"We have had families here for a year, and it's just too long, and it's just not right for the families."

Wexford Women's Refuge support worker Veronica Malone said that they have four family units at the refuge, all are full, and one has been occupied since February.

The usual stay is ten weeks.

"They are afraid of coming forward. They know there is a housing crisis, and they are afraid to leave their homes, which leaves them in a volatile situation.

"It's very hard for residents to move on because there is nothing out there," she said.

Veronica, and Acting Senior Support worker at the refuge Lucinda Kelly are in their family room, where they say they have had people sleeping on the couch when there has been no other option.

The refuge is an emergency accommodation for someone fleeing a home where they are victims of domestic violence or abuse.

Like many refuges across the country the facilities are communal, like the bathroom, kitchen and sitting room, besides their private unit.

Women's Aid published its 2021 report this week and said the housing crisis and dearth of appropriate accommodation for survivors of abuse, limits options for a safe home for many.

Last year, 62% of the time the Women's Aid helpline team made calls to refuges on behalf of women, they were full.

Lucinda lists off some properties that went up for rent in Gorey, Wexford town and Enniscorthy, some for €1,800 to €2,000 a month.

"One woman and one child would only get €530 from HAP [Housing Assistance Payment], so it's placing huge pressure on women and children that are leaving abusive relationships.

"Some women are actually going back to their partners because it seems like the easier option."

Lucinda said when they haven't had beds in the refuge, they turned to B&Bs for crisis accommodation.

"People have ended up in these B&Bs for a year, with children. It's actually barbaric that women and children are left in a room for that length of time.

"It is systemic. It needs to come from the top down that these women are looked after by our Government and that we can secure housing for these women and children," she said.

Minister for Justice Helen McEntee has said that she wants to see the delivery of potentially more than 400 refuge beds over the next few years.

Currently Ireland has 141 family refuge units, according to a recent review by the Child and Family Agency, Tusla.

Wexford is one county that has refuge units, but there are nine counties in Ireland without any refuge accommodation. Cavan and Monaghan are two of those.

Siobhan McKenna manages Tearmann Domestic Abuse Service, which supports women in Monaghan.

She said when they are looking for refuge accommodation they have to ring around to more than 12 different refuges around the country to find a free space.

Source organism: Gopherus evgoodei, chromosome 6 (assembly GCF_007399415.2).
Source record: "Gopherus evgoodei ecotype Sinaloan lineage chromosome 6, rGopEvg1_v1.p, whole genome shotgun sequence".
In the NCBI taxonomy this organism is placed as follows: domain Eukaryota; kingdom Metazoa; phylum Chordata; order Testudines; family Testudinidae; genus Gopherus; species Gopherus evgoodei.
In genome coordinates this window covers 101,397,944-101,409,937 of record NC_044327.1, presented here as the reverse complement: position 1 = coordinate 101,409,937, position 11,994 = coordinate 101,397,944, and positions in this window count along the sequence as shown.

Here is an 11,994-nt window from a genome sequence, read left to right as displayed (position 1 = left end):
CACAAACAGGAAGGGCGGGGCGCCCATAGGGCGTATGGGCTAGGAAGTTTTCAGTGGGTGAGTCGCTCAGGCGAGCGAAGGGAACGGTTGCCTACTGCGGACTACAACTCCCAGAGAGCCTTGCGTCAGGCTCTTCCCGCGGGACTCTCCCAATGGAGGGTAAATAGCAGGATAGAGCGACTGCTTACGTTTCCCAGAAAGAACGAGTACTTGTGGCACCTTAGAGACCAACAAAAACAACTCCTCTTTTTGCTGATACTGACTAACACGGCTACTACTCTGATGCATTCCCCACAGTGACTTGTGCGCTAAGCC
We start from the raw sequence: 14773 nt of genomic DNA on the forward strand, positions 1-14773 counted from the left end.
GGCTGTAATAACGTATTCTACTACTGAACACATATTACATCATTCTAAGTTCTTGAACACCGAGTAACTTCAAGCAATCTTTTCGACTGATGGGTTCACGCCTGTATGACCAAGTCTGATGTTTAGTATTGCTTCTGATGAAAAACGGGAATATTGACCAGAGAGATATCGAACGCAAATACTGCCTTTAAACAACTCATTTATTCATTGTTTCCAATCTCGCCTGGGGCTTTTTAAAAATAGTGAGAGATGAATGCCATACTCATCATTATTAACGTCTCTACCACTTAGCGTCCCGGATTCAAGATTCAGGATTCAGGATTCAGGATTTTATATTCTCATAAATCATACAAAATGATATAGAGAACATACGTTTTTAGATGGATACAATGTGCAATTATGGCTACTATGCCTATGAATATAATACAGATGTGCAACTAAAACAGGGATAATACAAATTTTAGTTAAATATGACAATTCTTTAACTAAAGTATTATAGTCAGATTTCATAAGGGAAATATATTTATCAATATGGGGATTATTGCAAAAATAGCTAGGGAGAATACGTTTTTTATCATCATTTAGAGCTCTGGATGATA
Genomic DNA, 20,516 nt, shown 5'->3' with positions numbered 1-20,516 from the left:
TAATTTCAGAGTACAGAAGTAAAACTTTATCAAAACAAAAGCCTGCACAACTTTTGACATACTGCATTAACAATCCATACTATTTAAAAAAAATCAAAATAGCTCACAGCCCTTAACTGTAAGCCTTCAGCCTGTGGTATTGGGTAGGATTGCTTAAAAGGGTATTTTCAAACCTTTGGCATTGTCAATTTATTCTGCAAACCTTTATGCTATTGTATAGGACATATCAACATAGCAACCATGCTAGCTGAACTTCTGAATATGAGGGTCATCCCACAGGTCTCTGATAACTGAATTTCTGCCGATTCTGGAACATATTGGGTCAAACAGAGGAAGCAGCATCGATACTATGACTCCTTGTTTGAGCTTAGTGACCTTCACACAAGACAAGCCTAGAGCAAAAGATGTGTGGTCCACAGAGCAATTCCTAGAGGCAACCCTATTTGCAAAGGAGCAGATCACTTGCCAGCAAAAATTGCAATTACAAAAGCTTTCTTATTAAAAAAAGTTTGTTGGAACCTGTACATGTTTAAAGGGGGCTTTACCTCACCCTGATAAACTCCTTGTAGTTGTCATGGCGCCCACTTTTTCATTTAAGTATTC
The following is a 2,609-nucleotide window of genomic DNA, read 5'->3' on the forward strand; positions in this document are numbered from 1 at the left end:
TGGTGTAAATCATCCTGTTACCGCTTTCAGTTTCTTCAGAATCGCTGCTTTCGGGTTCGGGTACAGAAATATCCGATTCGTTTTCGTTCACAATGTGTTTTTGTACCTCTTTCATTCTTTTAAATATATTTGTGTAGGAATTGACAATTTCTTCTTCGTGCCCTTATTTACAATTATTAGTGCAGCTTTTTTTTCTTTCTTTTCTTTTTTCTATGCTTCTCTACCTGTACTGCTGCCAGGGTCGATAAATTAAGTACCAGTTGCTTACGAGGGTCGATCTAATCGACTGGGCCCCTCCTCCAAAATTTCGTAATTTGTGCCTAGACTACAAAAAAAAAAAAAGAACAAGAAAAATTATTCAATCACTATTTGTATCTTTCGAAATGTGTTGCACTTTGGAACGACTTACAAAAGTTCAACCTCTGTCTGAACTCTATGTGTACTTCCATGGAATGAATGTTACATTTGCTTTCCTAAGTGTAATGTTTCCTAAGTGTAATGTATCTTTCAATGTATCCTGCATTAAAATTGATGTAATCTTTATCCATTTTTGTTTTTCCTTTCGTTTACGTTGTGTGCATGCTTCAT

We didn't have a cup. We didn't have a plate. We didn't have a spoon. The refuge were giving us food every single week. I couldn't survive. Rent was €900

Siobhan said when they cannot obtain a refuge space, they have to look at the private rented market.

"Again, it's very difficult because of the shortage of accommodation, but we also look at other options, like for instance if it was possible a B&B would do for a few nights or if there some arrangement could be made with family," she said.

At the outset of the pandemic, the Department of Social Protection launched a rent supplement for victims of domestic violence, open to both men and women.

Since the launch in August 2020, 223 victims of domestic violence, have been supported with this rent supplement, and the scheme has been made permanent.

"This was really useful because it meant women didn't have to be assessed, where they could be offered a domestic violence rent supplement which in most cases covered a deposit of the full rent for three to six months," Siobhan said.

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She said that six families already this year in the area have needed refuge accommodation, and it is most often the case that when they are looking in different counties for a refuge space, there are none available.

"To be honest, we don't have a huge demand for it on a constant basis but on the day we need it, we really need it," she added.

One woman who relied on the services of her local refuge spoke on condition of anonymity.

She spoke of going through a trial after she was assaulted by her ex-partner and of how there were times she thought about taking her own life.

"I ended up on Xanax. I couldn't cope ... I was terrified.

"He had never struck me up to that, before that it was all mental abuse.

"It was threats like 'If you don't get up the stairs I'm going to kill you and wreck this place'."

Shortly after the assault she had to move out.

"It was really, really difficult for me, when I moved from the rental property there to another rental property. We didn't have a cup. We didn't have a plate. We didn't have a spoon. The refuge were giving us food every single week. I couldn't survive. Rent was €900.

"We had nothing. But for the refuge we would have been hungry a couple of days. It was beans on toast. It was crackers and jam. For the 11 days I was out of work - I couldn't work obviously because my face was black and blue. And I got €79 from social welfare.

"I've had to move again. The rent went up here from €900 to €1,200, which I couldn't afford. I've moved again and again."


Women's Aid

Web: www.womensaid.ie
Helpline: 1800 341 900
Phone: 01 678 8858
Email: info@womensaid.ie

Safe Ireland

Web: www.safeireland.ie
Helpline: 1800 341 900